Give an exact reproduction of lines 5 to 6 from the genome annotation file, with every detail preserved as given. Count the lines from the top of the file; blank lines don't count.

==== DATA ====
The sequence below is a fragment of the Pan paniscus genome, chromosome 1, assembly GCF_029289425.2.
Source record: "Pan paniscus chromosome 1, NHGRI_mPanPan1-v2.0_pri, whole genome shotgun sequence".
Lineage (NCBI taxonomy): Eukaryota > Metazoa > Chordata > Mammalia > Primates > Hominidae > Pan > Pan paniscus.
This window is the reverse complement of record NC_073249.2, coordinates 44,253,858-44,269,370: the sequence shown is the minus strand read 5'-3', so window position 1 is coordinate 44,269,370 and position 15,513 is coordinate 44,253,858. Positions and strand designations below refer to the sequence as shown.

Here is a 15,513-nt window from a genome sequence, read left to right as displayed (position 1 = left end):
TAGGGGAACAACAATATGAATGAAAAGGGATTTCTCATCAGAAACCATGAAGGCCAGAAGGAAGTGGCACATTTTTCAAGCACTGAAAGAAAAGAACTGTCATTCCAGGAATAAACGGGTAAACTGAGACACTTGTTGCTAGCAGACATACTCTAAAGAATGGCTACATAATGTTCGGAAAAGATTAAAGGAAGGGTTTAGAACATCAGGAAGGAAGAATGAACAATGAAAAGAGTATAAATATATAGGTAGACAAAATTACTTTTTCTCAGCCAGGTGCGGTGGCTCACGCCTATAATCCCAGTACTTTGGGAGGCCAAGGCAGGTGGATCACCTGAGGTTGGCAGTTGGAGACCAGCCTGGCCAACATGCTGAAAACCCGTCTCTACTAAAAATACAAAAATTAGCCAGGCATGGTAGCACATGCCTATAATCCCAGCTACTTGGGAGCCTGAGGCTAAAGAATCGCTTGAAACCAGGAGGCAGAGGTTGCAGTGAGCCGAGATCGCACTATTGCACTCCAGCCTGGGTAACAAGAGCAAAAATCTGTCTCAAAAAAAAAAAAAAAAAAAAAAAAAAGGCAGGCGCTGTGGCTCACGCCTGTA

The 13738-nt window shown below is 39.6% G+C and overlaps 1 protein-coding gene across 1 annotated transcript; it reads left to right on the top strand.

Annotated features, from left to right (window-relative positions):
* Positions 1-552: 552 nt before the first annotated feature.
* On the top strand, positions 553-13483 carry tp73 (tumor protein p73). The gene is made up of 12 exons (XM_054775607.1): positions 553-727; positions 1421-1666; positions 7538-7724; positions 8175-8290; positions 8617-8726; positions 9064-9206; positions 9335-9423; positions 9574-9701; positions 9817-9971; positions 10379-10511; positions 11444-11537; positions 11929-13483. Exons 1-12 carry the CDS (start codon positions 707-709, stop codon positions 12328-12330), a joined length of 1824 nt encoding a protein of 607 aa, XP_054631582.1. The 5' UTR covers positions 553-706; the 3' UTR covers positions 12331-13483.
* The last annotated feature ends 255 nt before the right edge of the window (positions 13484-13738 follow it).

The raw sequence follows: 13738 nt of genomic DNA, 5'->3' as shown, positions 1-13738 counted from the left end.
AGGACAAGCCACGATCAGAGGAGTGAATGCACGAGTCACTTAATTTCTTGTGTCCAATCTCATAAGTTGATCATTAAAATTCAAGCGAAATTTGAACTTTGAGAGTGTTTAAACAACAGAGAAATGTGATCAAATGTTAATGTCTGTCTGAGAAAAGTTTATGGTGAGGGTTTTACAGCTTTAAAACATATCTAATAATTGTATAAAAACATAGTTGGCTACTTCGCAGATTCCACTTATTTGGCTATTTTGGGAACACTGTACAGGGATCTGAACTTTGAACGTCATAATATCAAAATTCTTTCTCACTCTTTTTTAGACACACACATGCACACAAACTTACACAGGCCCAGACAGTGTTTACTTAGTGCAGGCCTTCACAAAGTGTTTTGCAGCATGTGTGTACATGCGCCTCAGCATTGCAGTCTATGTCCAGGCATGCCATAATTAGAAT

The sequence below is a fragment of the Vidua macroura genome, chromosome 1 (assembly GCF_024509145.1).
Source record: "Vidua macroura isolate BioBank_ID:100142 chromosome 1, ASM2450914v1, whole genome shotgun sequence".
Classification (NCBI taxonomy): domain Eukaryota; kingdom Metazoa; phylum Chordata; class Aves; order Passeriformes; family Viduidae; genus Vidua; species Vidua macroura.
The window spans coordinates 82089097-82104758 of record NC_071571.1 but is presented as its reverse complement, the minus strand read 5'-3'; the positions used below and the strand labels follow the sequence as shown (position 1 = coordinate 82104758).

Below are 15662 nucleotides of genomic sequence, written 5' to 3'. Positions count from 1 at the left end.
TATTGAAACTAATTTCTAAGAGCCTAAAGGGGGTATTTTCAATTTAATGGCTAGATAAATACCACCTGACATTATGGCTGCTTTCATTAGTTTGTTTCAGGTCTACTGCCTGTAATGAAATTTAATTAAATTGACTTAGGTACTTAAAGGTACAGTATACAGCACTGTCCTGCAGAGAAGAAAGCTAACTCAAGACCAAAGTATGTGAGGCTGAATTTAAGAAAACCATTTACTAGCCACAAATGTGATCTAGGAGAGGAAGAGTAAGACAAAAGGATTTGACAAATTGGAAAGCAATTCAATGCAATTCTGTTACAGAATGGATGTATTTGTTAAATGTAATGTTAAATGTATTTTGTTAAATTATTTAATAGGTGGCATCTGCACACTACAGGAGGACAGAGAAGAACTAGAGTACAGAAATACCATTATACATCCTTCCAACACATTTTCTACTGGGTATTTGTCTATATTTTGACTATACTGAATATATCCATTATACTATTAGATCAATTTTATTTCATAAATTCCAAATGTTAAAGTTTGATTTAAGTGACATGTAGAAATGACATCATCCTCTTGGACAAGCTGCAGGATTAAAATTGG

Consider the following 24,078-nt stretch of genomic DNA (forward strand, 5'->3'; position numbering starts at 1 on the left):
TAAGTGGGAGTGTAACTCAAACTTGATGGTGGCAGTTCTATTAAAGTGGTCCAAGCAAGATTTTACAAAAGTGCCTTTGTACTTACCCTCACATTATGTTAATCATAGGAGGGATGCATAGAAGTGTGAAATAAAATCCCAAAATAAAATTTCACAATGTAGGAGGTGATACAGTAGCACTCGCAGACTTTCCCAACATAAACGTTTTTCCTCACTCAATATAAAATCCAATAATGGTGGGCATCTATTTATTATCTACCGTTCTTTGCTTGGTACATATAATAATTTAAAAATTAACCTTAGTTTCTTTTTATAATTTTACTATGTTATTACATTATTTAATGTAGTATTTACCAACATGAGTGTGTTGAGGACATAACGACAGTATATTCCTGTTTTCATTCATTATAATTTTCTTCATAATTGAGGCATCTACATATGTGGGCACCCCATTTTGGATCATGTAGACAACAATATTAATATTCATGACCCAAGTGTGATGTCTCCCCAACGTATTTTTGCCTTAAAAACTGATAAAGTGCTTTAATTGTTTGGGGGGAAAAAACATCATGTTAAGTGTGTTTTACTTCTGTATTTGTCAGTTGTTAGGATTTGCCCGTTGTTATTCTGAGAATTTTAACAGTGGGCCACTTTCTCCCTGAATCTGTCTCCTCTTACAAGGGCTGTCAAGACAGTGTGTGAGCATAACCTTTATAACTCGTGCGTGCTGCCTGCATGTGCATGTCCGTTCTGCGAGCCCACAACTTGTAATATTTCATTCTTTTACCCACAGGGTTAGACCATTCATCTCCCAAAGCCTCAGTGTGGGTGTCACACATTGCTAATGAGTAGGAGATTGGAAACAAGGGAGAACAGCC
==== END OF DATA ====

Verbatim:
Here is a 15,513-nt window from a genome sequence, read left to right as displayed (position 1 = left end):
TAGGGGAACAACAATATGAATGAAAAGGGATTTCTCATCAGAAACCATGAAGGCCAGAAGGAAGTGGCACATTTTTCAAGCACTGAAAGAAAAGAACTGTCATTCCAGGAATAAACGGGTAAACTGAGACACTTGTTGCTAGCAGACATACTCTAAAGAATGGCTACATAATGTTCGGAAAAGATTAAAGGAAGGGTTTAGAACATCAGGAAGGAAGAATGAACAATGAAAAGAGTATAAATATATAGGTAGACAAAATTACTTTTTCTCAGCCAGGTGCGGTGGCTCACGCCTATAATCCCAGTACTTTGGGAGGCCAAGGCAGGTGGATCACCTGAGGTTGGCAGTTGGAGACCAGCCTGGCCAACATGCTGAAAACCCGTCTCTACTAAAAATACAAAAATTAGCCAGGCATGGTAGCACATGCCTATAATCCCAGCTACTTGGGAGCCTGAGGCTAAAGAATCGCTTGAAACCAGGAGGCAGAGGTTGCAGTGAGCCGAGATCGCACTATTGCACTCCAGCCTGGGTAACAAGAGCAAAAATCTGTCTCAAAAAAAAAAAAAAAAAAAAAAAAAAGGCAGGCGCTGTGGCTCACGCCTGTA